Even if the suffix usually consists of alphabetical characters in a certain country, gliders and ultralights may sometimes use digits instead. For example, in Germany, D-ABCD will be a powered airplane while D-1234 is a glider. In Australia, early glider registration suffixes began with the letters "G-AU", and it is not uncommon to find such gliders only displaying the last two letters of the suffix, as they lacked the range to travel internationally. For example, VH-GIQ would simply be displayed as IQ.
Different countries have different registration prefixes: Canadian registrations start with C, British with G, German with D, and so forth. A comprehensive list is tabulated below.
In the United States, the registration number is commonly referred to as an "N" number, because all aircraft registered there have a number starting with the letter N. An alphanumeric system is used because of the large numbers of aircraft registered in the United States. An N-number may only consist of one to five characters, must start with a digit other than zero, and cannot end in a run of more than two letters. In addition, N-numbers may not contain the letters I or O, due to their similarities with the numerals 1 and 0.
Each alphabetic character in the suffix can have one of 24 discrete values, while each numeric digit can be one of 10, except the first, which can take on only nine values. This yields a total of 915,399 possible registration numbers in the namespace, though certain combinations are reserved either for government use or for other special purposes. With so many possible calls, radio shortcuts are used. Normally when flying entirely within the United States, an aircraft would not identify itself starting with "N", since that is assumed. Also, after initial contact is made with an aircraft control site, only the last two or three characters are typically used.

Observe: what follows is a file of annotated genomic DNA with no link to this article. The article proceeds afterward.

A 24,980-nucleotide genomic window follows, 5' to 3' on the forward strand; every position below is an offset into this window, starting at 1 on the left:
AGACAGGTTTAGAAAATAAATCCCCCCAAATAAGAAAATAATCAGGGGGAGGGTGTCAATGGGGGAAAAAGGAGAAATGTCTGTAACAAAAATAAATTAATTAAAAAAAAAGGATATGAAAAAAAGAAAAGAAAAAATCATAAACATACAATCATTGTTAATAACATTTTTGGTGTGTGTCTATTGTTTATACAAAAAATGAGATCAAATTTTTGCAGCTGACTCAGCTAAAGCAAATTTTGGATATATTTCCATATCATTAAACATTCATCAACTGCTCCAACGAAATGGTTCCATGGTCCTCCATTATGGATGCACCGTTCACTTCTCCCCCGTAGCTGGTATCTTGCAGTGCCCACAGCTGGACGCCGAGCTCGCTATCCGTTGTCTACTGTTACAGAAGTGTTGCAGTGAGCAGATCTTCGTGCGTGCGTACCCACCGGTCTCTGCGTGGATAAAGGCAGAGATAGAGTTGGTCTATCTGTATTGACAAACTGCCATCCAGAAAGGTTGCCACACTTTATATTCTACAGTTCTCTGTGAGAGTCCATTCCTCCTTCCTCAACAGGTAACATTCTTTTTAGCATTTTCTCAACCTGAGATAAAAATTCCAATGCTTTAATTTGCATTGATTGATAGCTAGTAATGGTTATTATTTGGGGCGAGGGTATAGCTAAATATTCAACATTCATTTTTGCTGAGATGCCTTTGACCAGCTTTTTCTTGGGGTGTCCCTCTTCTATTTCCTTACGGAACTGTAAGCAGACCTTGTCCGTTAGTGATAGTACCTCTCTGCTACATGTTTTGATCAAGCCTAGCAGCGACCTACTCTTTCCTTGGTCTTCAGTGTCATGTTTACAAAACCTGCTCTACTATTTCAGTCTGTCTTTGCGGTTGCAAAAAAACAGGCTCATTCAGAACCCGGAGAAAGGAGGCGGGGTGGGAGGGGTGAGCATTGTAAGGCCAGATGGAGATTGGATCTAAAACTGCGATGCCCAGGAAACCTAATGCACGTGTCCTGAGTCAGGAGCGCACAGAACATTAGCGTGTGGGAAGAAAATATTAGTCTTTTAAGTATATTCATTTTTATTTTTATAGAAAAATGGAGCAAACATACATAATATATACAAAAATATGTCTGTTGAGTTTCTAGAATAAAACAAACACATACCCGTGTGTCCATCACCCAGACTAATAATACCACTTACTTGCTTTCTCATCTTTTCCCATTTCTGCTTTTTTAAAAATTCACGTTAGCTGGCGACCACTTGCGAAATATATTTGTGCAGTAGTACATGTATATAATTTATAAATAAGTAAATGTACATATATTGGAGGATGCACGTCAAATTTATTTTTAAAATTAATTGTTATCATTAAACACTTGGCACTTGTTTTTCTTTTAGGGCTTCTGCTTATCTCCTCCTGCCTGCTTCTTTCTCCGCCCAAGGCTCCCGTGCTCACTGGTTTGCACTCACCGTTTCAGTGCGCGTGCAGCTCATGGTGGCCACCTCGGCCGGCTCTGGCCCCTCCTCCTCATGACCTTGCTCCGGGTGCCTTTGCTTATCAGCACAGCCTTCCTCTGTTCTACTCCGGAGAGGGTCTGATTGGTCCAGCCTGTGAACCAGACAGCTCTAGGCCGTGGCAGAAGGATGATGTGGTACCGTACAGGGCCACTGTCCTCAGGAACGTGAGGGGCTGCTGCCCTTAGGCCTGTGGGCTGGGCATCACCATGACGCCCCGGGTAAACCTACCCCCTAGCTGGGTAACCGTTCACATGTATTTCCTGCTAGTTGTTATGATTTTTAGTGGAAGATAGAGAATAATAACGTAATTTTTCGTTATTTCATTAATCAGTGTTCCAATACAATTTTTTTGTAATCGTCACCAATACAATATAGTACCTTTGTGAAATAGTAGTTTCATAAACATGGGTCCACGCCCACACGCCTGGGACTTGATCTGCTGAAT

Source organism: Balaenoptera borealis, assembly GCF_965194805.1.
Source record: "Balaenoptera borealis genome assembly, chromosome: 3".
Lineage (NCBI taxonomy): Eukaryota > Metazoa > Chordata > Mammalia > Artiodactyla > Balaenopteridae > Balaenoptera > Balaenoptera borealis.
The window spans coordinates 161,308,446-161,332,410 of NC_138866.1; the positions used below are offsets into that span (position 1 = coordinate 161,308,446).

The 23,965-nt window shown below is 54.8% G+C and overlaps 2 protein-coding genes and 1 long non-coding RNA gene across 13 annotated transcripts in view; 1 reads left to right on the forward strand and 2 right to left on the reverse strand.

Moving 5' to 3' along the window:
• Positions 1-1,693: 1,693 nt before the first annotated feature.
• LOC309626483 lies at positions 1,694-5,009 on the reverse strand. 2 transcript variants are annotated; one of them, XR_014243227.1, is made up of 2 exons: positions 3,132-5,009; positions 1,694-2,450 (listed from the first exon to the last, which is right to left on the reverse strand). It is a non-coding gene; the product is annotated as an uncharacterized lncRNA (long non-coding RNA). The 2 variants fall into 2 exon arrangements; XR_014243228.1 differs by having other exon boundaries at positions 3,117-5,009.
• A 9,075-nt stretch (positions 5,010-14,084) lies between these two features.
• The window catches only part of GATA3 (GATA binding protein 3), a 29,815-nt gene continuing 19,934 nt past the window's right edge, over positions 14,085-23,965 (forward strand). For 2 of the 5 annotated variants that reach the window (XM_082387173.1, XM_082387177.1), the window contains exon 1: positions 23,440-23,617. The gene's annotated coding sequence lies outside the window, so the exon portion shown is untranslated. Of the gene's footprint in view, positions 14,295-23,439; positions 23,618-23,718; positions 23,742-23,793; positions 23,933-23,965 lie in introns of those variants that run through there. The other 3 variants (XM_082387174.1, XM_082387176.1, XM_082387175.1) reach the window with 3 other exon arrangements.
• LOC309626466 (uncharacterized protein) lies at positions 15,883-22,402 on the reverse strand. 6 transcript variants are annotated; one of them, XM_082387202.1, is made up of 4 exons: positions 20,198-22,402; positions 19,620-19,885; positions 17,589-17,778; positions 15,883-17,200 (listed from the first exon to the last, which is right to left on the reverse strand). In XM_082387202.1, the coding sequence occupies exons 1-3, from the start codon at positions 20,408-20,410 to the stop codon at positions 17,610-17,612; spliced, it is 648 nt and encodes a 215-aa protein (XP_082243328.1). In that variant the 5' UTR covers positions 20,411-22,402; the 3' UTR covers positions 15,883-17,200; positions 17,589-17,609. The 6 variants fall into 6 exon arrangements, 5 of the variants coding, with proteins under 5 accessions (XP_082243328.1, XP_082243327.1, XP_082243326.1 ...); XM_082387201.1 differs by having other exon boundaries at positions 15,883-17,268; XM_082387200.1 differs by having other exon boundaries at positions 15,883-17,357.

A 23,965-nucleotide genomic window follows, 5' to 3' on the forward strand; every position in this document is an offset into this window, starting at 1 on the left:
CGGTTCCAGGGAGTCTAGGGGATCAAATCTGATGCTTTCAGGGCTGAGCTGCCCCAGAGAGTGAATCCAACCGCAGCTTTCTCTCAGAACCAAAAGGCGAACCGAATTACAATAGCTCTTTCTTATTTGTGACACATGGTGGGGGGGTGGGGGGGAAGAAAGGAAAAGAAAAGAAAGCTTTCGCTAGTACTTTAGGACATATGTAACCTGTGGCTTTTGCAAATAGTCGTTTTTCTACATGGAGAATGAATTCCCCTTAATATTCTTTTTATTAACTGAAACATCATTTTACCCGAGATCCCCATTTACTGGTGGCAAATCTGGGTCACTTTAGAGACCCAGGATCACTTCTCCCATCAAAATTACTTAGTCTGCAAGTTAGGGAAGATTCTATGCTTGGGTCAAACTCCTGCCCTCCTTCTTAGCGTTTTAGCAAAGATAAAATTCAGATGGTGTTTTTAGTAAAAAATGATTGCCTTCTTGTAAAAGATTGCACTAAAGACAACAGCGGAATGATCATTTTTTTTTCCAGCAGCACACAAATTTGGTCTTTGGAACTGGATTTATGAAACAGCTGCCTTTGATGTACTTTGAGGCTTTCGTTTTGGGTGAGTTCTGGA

The following are the combinations that could be used:
- N1 to N99 — Federal Aviation Administration (FAA) internal use only
- N1A to N9Z
- N1AA to N9ZZ
- N10A to N99Z
- N10AA to N99ZZ
- N100 to N999
- N100A to N999Z
- N100AA to N999ZZ
- N1000 to N9999
- N1000A to N9999Z
- N10000 to N99999
An older aircraft (registered before 31 December 1948) may have a second letter in its identifier, identifying the category of aircraft. This additional letter is not actually part of the aircraft identification (e.g. NC12345 is the same registration as N12345). Aircraft category letters have not been included on any registration numbers issued since 1 January 1949, but they still appear on antique aircraft for authenticity purposes. The categories were:
- C = airline, commercial and private
- G = glider
- L = limited
- R = restricted (such as cropdusters and racing aircraft)
- S = state
- X = experimental
There is a unique overlap in the United States with aircraft having a single number followed by two letters and radio call signs issued by the Federal Communications Commission to Amateur Radio operators holding the Amateur Extra class license. For example, N4YZ is, on the one hand, a Cessna 206 registered to a private individual in California, while N4YZ is also issued to an Amateur Radio operator in North Carolina.
Decolonisation and independence
The impact of decolonisation and independence on aircraft registration schemes has varied from place to place. Most countries, upon independence, have had a new allocation granted, taken from either an existing ITU allocation or the former country's ITU allocation. For example, after partition in 1947, India retained the VT designation used by the British Raj, while Pakistan adopted the AP designation from the newly allocated ITU callsigns APA-ASZ. Hong Kong, which formerly used the VR-H designation, had the "VR" replaced with the Chinese "B" upon the 1997 Handover to China, resulting in aircraft designations with only four letters in total (as opposed to the international norm of five letters).
Registration prefixes and patterns by countries
- List of aircraft registration prefixes
- Belgian aircraft registration and serials
- List of aircraft by tail number
- ITU prefix
- United Kingdom aircraft registration
- United Kingdom military aircraft serials
- United States military aircraft serials
- United States military tail code
- Article 17 of the Chicago Convention
- Article 29 of the Chicago Convention
- Article 20 of the Chicago Convention
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- "FAA registration numbering scheme". Faa.gov. 2011-08-08. Retrieved 2012-02-17.<templatestyles src="Module:Citation/CS1/styles.css"></templatestyles>
- Sean Elliott (March 2015). "What does restricted category have to do with experimental". Sport Aviation: 11.<templatestyles src="Module:Citation/CS1/styles.css"></templatestyles>